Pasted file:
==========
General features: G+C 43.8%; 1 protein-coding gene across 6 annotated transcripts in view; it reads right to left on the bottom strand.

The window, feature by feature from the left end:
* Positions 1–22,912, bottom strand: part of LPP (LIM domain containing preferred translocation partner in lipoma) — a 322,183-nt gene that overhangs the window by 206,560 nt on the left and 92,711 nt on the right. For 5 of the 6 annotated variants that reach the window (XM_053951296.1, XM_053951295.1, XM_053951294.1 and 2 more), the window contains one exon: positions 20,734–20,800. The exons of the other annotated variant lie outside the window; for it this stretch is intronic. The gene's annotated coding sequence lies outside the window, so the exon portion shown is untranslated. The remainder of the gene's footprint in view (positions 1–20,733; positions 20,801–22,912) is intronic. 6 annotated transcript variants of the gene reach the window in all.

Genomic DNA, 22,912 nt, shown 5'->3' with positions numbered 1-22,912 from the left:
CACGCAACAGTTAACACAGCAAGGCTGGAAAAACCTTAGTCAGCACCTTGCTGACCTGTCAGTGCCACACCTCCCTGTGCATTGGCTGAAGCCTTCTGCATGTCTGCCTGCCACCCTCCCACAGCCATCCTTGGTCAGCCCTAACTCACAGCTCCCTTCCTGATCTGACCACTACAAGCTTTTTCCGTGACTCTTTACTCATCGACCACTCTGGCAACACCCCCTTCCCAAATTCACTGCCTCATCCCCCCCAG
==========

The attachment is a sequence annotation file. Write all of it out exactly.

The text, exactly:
General features: G+C 43.8%; 1 protein-coding gene across 6 annotated transcripts in view; it reads right to left on the bottom strand.

The window, feature by feature from the left end:
* Positions 1–22,912, bottom strand: part of LPP (LIM domain containing preferred translocation partner in lipoma) — a 322,183-nt gene that overhangs the window by 206,560 nt on the left and 92,711 nt on the right. For 5 of the 6 annotated variants that reach the window (XM_053951296.1, XM_053951295.1, XM_053951294.1 and 2 more), the window contains one exon: positions 20,734–20,800. The exons of the other annotated variant lie outside the window; for it this stretch is intronic. The gene's annotated coding sequence lies outside the window, so the exon portion shown is untranslated. The remainder of the gene's footprint in view (positions 1–20,733; positions 20,801–22,912) is intronic. 6 annotated transcript variants of the gene reach the window in all.

Genomic DNA, 22,912 nt, shown 5'->3' with positions numbered 1-22,912 from the left:
CACGCAACAGTTAACACAGCAAGGCTGGAAAAACCTTAGTCAGCACCTTGCTGACCTGTCAGTGCCACACCTCCCTGTGCATTGGCTGAAGCCTTCTGCATGTCTGCCTGCCACCCTCCCACAGCCATCCTTGGTCAGCCCTAACTCACAGCTCCCTTCCTGATCTGACCACTACAAGCTTTTTCCGTGACTCTTTACTCATCGACCACTCTGGCAACACCCCCTTCCCAAATTCACTGCCTCATCCCCCCCAG